This article was published online on 13 May 2013. An error was subsequently identified. This notice is included in the online and print versions to indicate that both have been corrected on 17 May 2013.
Electronic structure of francium
Article first published online: 13 MAY 2013
© 2013 Wiley Periodicals, Inc.
International Journal of Quantum Chemistry
Volume 113, Issue 17, pages 2070–2077, September 5, 2013
How to Cite
How to cite this article: Int. J. Quantum Chem. 2013, 113, 2070–2077. DOI: 10.1002/qua.24466, ,
- Issue published online: 19 JUL 2013
- Article first published online: 13 MAY 2013
- Manuscript Accepted: 5 APR 2013
- Manuscript Received: 3 APR 2013
- Manuscript Revised: 3 APR 2013
- Schools, University 'N' (and) Resources in the Sciences and Engineering-A (SUNRISE; NSF/GMU GK-12 Fellows Project). Grant Number: DGE 0638680 (07/07-06/12)
- ONR. Grant Number: N00014-09-1–1025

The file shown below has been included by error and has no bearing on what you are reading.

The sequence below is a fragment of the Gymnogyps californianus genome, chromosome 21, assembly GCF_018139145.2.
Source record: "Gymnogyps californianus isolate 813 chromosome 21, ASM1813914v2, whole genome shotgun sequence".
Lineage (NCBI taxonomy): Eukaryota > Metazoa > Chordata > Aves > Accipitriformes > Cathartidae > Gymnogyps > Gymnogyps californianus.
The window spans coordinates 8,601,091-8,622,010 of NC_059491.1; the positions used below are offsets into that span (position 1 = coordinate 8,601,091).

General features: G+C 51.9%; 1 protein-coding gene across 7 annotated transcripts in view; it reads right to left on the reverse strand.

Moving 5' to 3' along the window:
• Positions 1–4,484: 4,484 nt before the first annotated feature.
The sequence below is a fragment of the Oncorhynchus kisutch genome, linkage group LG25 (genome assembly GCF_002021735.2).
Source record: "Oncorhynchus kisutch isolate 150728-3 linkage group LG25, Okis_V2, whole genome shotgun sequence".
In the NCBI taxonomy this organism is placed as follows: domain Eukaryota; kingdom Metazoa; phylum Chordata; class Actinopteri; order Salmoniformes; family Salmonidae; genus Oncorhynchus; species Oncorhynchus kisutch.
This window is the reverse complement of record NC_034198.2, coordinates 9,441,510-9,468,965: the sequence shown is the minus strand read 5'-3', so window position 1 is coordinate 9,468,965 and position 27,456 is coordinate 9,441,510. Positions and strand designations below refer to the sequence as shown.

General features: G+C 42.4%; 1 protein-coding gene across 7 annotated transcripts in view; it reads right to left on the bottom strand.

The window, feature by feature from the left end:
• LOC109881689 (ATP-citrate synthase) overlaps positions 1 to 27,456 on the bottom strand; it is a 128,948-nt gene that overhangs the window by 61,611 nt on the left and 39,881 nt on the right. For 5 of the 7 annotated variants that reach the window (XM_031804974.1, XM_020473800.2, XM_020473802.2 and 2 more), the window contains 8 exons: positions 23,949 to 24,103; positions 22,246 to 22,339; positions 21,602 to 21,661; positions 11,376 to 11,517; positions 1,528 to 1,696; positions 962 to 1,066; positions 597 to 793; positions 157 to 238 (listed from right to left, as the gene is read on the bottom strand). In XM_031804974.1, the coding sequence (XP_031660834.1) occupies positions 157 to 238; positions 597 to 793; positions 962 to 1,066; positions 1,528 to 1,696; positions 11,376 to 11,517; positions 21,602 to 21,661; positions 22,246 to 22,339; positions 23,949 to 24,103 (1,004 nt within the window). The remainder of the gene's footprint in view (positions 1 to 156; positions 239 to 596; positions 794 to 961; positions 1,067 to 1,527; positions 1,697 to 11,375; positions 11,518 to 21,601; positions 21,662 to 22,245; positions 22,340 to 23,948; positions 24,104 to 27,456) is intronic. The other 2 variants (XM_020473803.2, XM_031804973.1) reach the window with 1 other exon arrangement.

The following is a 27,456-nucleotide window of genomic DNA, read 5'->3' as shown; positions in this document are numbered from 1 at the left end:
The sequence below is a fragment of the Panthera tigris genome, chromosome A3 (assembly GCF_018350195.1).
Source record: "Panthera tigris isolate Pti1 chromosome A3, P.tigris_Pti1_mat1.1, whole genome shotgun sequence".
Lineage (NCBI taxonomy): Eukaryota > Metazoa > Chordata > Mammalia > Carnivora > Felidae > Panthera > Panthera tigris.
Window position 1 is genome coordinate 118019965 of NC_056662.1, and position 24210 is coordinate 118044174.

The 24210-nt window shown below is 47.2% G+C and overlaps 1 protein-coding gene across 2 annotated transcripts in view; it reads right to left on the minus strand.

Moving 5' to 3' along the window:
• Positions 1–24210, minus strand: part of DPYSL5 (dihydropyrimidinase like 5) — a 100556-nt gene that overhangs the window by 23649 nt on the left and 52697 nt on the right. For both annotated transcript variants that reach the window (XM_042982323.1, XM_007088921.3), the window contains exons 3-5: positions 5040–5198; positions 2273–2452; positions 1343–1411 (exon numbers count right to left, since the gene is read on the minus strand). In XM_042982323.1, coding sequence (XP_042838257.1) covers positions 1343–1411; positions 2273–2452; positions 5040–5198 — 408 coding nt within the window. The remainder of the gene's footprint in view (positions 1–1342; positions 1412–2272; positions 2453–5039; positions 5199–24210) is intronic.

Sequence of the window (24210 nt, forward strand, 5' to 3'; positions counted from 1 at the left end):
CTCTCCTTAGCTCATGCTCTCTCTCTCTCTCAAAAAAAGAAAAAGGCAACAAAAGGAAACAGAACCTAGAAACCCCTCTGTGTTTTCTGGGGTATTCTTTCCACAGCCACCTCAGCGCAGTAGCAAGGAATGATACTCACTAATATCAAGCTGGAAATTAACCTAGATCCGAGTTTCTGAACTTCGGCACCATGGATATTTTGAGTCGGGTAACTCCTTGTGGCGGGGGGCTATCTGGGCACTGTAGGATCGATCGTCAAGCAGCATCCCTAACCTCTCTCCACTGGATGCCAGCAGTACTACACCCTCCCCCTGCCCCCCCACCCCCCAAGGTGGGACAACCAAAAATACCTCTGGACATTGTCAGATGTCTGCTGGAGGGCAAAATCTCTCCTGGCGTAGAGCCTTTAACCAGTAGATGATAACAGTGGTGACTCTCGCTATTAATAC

- electronic structure;
- density functional theory
This article presents the first calculations of the electronic structure of francium for the bcc, fcc, and hcp structures, using the linearized augmented plane wave (LAPW) method. Both the local density approximation (LDA) and generalized gradient approximation (GGA) were used to calculate the electronic structure and total energy of francium (Fr). The GGA and LDA both found the total energy of the hcp structure to be slightly below that of the fcc and bcc structures, respectively. This is in agreement with similar results for the other alkali metals where the bcc structure is found not to be the ground state in contradiction to experiment. The equilibrium lattice constant, bulk modulus, and superconductivity parameters were calculated. Calculations of the enthalpy of the system suggest a structural transition from hcp to bcc under a pressure of 0.57 GPa. Using the McMillan-Gaspari-Gyorffy theories, we found that under further pressures, in the range of 3–14 GPa, Fr could be a superconductor with critical temperature up to 7 K. This is consistent with the other alkali metals and originates from an increase of the d-like density of states at the Fermi level, which makes the alkali metals behave like transition metals. © 2013 Wiley Periodicals, Inc.